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Apple shifts design of stores to lure newcomers and sell more to existing customers

SAN FRANCISCO

Goodbye, Apple Genius Bar. You are being replaced by a tree-filled Genius Grove, which will have more room to sit and more Apple customer service specialists to troubleshoot devices.

In May, on the 15th anniversary of the first Apple retail store, the technology company unveiled what it called its largest product: a new design for its sales outlets.

Apple's 477 physical stores are showrooms for the Apple lifestyle, not just places to buy the latest iPhones, iPads, Macs and accessories. As the company tries to reverse a recent slump in sales, luring newcomers to the Apple brand and persuading existing customers to buy more Apple goods and services have become more important than ever.

The first store with the new look — a two-story location in San Francisco's Union Square that recently opened to the public — has 42-foot-tall glass doors that slide open to expose the interior to the street.

Wide aisles, including one with special displays devoted to photography, music and other thematic uses of Apple products, give visitors more room to wander, learn and play with the latest iPhones, iPads and Macintoshes. An open space that Apple calls the forum provides room for presentations as well as small classes on various topics.

And then there are the trees. The back of the second floor is filled with ficuses, each encircled by a leather bench, where customers can wait or sit next to Apple's "geniuses" as they work on the customers' gadgets.

"We didn't want it to feel like a store. We wanted it to feel like a town square — very open, and everyone invited," said Angela Ahrendts, Apple's senior vice president of retail and online stores.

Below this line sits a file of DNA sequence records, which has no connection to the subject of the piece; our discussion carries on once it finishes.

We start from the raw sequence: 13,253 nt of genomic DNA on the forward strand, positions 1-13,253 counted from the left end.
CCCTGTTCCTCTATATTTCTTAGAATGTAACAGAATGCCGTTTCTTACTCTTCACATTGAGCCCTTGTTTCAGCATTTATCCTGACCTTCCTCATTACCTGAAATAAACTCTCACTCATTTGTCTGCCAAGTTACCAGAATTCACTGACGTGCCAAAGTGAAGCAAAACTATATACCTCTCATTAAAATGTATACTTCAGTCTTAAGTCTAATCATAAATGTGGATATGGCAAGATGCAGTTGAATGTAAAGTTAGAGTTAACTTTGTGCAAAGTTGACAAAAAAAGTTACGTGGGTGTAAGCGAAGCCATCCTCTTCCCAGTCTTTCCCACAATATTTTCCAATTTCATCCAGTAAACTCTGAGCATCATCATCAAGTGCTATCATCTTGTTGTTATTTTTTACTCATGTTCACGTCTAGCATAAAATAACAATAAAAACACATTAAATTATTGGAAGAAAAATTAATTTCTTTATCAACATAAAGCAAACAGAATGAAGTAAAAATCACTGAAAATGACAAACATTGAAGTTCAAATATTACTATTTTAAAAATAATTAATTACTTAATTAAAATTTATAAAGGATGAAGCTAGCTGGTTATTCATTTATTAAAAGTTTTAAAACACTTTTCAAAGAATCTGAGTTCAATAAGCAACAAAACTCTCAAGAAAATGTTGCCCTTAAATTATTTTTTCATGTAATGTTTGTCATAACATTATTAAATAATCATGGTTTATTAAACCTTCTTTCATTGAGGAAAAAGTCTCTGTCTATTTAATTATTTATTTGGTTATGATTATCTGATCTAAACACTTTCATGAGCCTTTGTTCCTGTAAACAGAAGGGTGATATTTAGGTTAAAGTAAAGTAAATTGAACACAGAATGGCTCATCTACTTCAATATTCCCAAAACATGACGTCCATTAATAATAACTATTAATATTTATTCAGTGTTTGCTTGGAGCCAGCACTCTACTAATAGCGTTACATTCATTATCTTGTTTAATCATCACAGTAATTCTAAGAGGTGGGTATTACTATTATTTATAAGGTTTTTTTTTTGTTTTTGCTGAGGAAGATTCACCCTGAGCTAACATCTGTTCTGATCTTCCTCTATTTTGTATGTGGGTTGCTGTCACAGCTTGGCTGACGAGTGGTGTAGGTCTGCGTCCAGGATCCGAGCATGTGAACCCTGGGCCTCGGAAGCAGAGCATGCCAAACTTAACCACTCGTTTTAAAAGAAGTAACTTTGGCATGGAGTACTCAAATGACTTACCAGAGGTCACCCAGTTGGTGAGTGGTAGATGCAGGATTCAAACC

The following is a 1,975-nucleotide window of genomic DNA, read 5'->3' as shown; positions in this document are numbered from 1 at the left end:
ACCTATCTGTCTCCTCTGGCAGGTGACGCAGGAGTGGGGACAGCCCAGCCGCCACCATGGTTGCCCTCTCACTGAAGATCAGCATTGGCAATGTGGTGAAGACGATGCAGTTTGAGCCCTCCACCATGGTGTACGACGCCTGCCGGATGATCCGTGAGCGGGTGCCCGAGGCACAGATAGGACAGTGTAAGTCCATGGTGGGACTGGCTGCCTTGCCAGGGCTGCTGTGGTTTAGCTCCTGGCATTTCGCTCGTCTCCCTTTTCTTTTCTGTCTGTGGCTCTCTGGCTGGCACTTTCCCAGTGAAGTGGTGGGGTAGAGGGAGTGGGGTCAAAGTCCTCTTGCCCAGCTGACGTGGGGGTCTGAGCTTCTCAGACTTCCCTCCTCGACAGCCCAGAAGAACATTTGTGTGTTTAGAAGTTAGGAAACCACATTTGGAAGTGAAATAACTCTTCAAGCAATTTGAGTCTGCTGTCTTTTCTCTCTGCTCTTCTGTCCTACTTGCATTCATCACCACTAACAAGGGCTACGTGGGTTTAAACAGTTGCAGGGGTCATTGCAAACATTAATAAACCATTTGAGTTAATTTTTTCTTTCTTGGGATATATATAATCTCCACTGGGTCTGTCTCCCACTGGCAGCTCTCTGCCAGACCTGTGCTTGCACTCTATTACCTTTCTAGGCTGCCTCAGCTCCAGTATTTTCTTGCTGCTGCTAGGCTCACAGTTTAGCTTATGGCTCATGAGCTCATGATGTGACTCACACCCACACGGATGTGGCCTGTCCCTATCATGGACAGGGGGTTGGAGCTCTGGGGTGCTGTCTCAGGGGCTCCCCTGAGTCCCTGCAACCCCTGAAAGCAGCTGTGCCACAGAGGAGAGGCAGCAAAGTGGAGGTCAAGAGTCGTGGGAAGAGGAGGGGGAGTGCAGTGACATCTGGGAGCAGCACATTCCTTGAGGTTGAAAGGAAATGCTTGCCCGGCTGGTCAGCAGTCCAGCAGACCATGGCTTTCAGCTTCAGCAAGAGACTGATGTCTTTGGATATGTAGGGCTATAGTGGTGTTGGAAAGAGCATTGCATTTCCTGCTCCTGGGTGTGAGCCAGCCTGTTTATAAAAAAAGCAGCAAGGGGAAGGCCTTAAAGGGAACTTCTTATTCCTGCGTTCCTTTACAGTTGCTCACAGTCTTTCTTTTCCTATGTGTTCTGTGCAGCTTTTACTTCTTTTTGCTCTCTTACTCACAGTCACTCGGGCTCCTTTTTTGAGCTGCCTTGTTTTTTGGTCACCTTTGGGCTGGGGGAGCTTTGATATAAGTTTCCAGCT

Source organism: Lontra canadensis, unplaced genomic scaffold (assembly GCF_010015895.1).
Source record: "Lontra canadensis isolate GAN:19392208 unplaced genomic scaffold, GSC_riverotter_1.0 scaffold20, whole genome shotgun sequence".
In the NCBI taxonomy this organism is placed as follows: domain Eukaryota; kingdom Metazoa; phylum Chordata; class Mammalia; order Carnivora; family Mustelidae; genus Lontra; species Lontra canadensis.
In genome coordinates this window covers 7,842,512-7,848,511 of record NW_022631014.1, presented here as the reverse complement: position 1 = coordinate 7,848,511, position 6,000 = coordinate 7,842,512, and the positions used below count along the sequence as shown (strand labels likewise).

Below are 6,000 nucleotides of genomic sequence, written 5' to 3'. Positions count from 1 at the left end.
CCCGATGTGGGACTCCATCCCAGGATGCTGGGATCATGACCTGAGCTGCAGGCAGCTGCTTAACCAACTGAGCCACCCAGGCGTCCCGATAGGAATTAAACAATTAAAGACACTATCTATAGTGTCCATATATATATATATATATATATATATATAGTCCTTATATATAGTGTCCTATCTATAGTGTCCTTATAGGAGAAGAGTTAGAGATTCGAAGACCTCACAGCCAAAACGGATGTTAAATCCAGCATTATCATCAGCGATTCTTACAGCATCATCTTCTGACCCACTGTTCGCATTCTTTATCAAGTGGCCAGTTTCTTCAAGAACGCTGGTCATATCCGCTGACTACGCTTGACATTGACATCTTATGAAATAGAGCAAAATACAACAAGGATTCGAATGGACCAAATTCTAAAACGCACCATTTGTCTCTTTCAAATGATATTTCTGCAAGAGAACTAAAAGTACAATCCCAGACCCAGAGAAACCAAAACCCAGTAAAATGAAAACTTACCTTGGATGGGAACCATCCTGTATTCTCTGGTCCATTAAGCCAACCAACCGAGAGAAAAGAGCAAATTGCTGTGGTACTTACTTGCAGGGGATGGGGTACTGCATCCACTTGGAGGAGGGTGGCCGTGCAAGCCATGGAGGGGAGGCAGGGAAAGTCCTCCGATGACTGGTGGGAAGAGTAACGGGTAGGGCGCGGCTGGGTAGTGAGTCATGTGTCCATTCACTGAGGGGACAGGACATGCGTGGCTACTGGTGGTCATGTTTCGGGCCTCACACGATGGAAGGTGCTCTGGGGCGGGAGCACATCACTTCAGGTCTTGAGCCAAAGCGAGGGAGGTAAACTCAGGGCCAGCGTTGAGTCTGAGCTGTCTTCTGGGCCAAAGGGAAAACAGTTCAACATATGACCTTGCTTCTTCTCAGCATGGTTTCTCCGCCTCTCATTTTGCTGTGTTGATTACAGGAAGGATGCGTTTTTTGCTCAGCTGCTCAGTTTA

A courtyard next to the store, which has a separate entrance and is open to the public 24 hours a day, has more trees, a fountain, free Wi-Fi and seating for about 200 people. Apple intends to hold acoustic music concerts there regularly.

B.J. Siegel, Apple's senior director of design and development, says the store relies on solar panels for electricity and is using new cooling techniques to reduce the need for air conditioning.

Ahrendts, who has rarely spoken to reporters since quitting as chief executive of Burberry in 2013 and joining Apple two years ago, said the new design elements would be incorporated into future Apple retail stores.

Two crucial audiences for the new store are small businesses and mobile app developers: Both will be able to hold meetings and training sessions in an on-site conference room outfitted with the latest Apple gear.

The idea, Ahrendts said, is to make the Apple store a destination, not just a place to shop.

"We want people to say, 'Meet me at Apple,' " she said. With more open space and places to sit, including wooden cubes and large leather medicine balls, customers will be able to linger.

"The next generation just wants to flow," Ahrendts said.

Apple shifts design of stores to lure newcomers and sell more to existing customers 05/31/16 [Last modified: Tuesday, May 31, 2016 8:52pm]
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